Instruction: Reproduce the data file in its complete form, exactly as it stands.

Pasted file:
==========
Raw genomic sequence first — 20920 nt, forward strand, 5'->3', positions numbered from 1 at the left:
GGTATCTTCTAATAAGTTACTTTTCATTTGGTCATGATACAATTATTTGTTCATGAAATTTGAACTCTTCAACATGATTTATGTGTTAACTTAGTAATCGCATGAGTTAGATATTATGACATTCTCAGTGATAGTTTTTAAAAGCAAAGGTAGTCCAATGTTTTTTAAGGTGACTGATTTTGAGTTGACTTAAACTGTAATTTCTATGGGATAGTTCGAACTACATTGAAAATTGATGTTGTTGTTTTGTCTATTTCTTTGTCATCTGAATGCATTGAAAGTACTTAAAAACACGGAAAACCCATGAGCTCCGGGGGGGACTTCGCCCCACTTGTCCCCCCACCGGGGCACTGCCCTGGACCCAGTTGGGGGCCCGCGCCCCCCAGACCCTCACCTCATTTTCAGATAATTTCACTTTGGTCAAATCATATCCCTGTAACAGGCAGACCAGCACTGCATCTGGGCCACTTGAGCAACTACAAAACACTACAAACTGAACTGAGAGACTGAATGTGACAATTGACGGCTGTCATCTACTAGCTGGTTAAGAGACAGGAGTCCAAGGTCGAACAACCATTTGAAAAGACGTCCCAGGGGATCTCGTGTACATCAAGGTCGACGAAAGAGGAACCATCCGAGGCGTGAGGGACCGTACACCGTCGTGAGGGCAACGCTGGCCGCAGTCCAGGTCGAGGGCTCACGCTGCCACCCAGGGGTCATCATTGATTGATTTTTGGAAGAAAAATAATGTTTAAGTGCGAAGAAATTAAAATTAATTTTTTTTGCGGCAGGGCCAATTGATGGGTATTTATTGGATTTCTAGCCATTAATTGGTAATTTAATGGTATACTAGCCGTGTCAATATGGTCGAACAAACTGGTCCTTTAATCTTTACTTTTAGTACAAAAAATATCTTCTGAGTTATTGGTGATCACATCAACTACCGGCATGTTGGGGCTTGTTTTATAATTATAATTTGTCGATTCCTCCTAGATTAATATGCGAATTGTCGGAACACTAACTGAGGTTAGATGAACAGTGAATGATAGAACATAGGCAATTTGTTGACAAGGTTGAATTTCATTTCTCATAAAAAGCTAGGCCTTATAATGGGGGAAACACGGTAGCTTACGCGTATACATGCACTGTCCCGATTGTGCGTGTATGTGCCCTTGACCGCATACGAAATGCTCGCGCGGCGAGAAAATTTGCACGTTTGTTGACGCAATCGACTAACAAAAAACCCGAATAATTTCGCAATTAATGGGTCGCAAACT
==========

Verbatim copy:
Raw genomic sequence first — 20920 nt, forward strand, 5'->3', positions numbered from 1 at the left:
GGTATCTTCTAATAAGTTACTTTTCATTTGGTCATGATACAATTATTTGTTCATGAAATTTGAACTCTTCAACATGATTTATGTGTTAACTTAGTAATCGCATGAGTTAGATATTATGACATTCTCAGTGATAGTTTTTAAAAGCAAAGGTAGTCCAATGTTTTTTAAGGTGACTGATTTTGAGTTGACTTAAACTGTAATTTCTATGGGATAGTTCGAACTACATTGAAAATTGATGTTGTTGTTTTGTCTATTTCTTTGTCATCTGAATGCATTGAAAGTACTTAAAAACACGGAAAACCCATGAGCTCCGGGGGGGACTTCGCCCCACTTGTCCCCCCACCGGGGCACTGCCCTGGACCCAGTTGGGGGCCCGCGCCCCCCAGACCCTCACCTCATTTTCAGATAATTTCACTTTGGTCAAATCATATCCCTGTAACAGGCAGACCAGCACTGCATCTGGGCCACTTGAGCAACTACAAAACACTACAAACTGAACTGAGAGACTGAATGTGACAATTGACGGCTGTCATCTACTAGCTGGTTAAGAGACAGGAGTCCAAGGTCGAACAACCATTTGAAAAGACGTCCCAGGGGATCTCGTGTACATCAAGGTCGACGAAAGAGGAACCATCCGAGGCGTGAGGGACCGTACACCGTCGTGAGGGCAACGCTGGCCGCAGTCCAGGTCGAGGGCTCACGCTGCCACCCAGGGGTCATCATTGATTGATTTTTGGAAGAAAAATAATGTTTAAGTGCGAAGAAATTAAAATTAATTTTTTTTGCGGCAGGGCCAATTGATGGGTATTTATTGGATTTCTAGCCATTAATTGGTAATTTAATGGTATACTAGCCGTGTCAATATGGTCGAACAAACTGGTCCTTTAATCTTTACTTTTAGTACAAAAAATATCTTCTGAGTTATTGGTGATCACATCAACTACCGGCATGTTGGGGCTTGTTTTATAATTATAATTTGTCGATTCCTCCTAGATTAATATGCGAATTGTCGGAACACTAACTGAGGTTAGATGAACAGTGAATGATAGAACATAGGCAATTTGTTGACAAGGTTGAATTTCATTTCTCATAAAAAGCTAGGCCTTATAATGGGGGAAACACGGTAGCTTACGCGTATACATGCACTGTCCCGATTGTGCGTGTATGTGCCCTTGACCGCATACGAAATGCTCGCGCGGCGAGAAAATTTGCACGTTTGTTGACGCAATCGACTAACAAAAAACCCGAATAATTTCGCAATTAATGGGTCGCAAACT